Grimm Reading


I am, amongst other things, a storyteller.

Me, the mouth where my stories come from and the mirror that tells me I AM the fairest of them all, most of the time.

This year sees the 200th anniversary of the first edition of  Children’s and Household Tales by Jacob and Wilhelm Grimm.  Their monumental tomb of tales, some of which lay ingrained within the fibre of our childhoods.   As with whispers and gossip, tales told time and time over often end up not really resembling their true form.  Today saw a story in the Telegraph which made me feel all shades of opinion.  You can read the full article here .

The headline reads “Fairytales too scary for modern children, say parents.”  It is the result of an American TV channel’s survey who’s results, issued as a press release, gives their new ultra-adult retelling of classic Grimm tales heaps of promotion.  I realise I am playing into their hands, but I could not lessen my grip on this.

2000 parents were surveyed; 50% refused to read their children Rumplstiltskin or Rapunzel because of  unsavory issues raised such as the threat of kidnap and execution.   A third of parents report that the eating of the grandmother in Little Red Riding Hood by the wolf left their children in tears.   52% feel Cinderella is outdated as it sees a young girl left carrying out household chores all day.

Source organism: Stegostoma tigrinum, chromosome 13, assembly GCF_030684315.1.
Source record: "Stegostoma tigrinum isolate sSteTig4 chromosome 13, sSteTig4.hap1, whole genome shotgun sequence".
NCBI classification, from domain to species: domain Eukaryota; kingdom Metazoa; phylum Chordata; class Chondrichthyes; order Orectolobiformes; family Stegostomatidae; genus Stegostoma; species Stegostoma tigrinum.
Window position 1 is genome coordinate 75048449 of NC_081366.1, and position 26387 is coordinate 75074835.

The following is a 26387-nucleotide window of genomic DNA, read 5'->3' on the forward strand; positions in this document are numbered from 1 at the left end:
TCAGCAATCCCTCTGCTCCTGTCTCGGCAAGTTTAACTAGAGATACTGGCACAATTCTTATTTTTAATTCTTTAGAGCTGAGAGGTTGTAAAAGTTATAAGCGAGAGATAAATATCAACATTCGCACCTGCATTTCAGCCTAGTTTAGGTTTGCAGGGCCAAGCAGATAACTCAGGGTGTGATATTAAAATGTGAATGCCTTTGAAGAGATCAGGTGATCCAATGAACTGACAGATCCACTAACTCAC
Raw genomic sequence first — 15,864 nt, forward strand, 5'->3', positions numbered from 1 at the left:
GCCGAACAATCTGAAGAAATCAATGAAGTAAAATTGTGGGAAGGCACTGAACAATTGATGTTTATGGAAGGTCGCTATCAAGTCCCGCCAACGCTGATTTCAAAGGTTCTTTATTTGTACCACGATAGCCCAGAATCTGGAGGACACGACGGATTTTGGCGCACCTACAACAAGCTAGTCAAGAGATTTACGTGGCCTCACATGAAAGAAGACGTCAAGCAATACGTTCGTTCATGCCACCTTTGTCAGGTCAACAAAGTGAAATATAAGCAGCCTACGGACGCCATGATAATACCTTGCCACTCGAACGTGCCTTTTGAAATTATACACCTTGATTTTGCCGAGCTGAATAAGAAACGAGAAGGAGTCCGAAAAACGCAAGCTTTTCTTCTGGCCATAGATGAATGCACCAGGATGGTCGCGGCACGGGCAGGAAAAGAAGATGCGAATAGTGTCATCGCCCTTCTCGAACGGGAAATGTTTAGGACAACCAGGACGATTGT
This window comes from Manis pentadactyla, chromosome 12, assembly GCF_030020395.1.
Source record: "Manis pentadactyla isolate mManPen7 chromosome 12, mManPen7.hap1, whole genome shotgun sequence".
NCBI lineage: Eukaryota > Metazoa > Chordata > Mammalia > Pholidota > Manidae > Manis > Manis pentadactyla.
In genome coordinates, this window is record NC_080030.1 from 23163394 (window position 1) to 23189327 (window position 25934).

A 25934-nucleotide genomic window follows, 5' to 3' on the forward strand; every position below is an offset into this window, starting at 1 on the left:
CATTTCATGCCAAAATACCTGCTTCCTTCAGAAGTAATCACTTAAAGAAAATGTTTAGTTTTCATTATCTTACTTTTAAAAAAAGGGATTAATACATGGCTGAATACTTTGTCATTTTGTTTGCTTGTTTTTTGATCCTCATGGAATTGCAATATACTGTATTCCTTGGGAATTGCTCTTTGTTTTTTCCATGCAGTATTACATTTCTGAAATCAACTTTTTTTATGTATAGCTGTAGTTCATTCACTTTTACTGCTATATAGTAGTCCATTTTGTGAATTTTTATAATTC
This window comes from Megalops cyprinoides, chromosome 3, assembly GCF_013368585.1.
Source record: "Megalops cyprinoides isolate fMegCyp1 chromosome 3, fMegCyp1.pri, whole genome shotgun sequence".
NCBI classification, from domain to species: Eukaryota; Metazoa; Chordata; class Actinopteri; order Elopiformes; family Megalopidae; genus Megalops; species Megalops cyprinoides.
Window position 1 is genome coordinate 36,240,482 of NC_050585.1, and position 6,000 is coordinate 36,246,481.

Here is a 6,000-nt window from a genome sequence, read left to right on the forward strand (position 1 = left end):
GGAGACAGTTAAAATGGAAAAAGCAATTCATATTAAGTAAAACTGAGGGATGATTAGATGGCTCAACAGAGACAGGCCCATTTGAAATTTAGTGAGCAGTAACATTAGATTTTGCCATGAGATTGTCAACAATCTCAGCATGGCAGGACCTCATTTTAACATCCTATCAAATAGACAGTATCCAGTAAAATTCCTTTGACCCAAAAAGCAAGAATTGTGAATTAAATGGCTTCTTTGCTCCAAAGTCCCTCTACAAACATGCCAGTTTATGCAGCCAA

Oh my…… where to begin?

Yes, if you tell the original version of Cinderella it will be outdated, the story is over 200 years old.  However,  you will also learn that the two step-sisters are punished for their wickedness with blindness by having their eyes pecked out by two pigeons.

It is a moralistic tale; if you chose to do bad things to good people, that badness will eventually return to you.  It is a simple and exceptionally relevant lesson.  Surely it is the parent’s responsibility to unpack this moral to those little ones too small to understand themselves and not just leave them reeling and in tears??

Secondly, children like to be scared …as long as it’s within a safe environment.  That’s why theme parks are so successful, why playing peek-a-boo is so hilarious.  It’s positively beneficial for their health and well-being, if we do not let children explore the boundaries of their emotions, how on earth do we expect them to become grounded, level-headed adults?  If we wrap them in cotton wool, we run the very real risk of creating a generation of adults who are risk adverse, overly cautious and full, full of fear.  The very thing we are trying to protect them from.

The world is a place of undefinable beauty, inexplicable wonders but there is also darkness beyond the very depths of our imaginings, there has to be, as one cannot exist without the other.   For every action there is an equal and opposite reaction (Newtons Third Law of Motion physics fans) (For fellow Brian Cox fans, here’s a pic of our Bri looking like a sexy physics angel, .. any excuse)

It may be that the survey was weighted towards providing a negative outcome for our friend Fairytale, you can prove almost anything with the right statistic.

I really could go on, but I feel I’ve ranted enough.  Before I go though, I’d just like to ponder where the notion has come from that stories are just for children?

The utterly fantastic Rachel Rose Reid is a flying example of a contemporary adult storyteller.  We all have a heart, we all have a soul, those souls need sustenance and watering so they can grow.  So here we are, have a nibble on some soul food…


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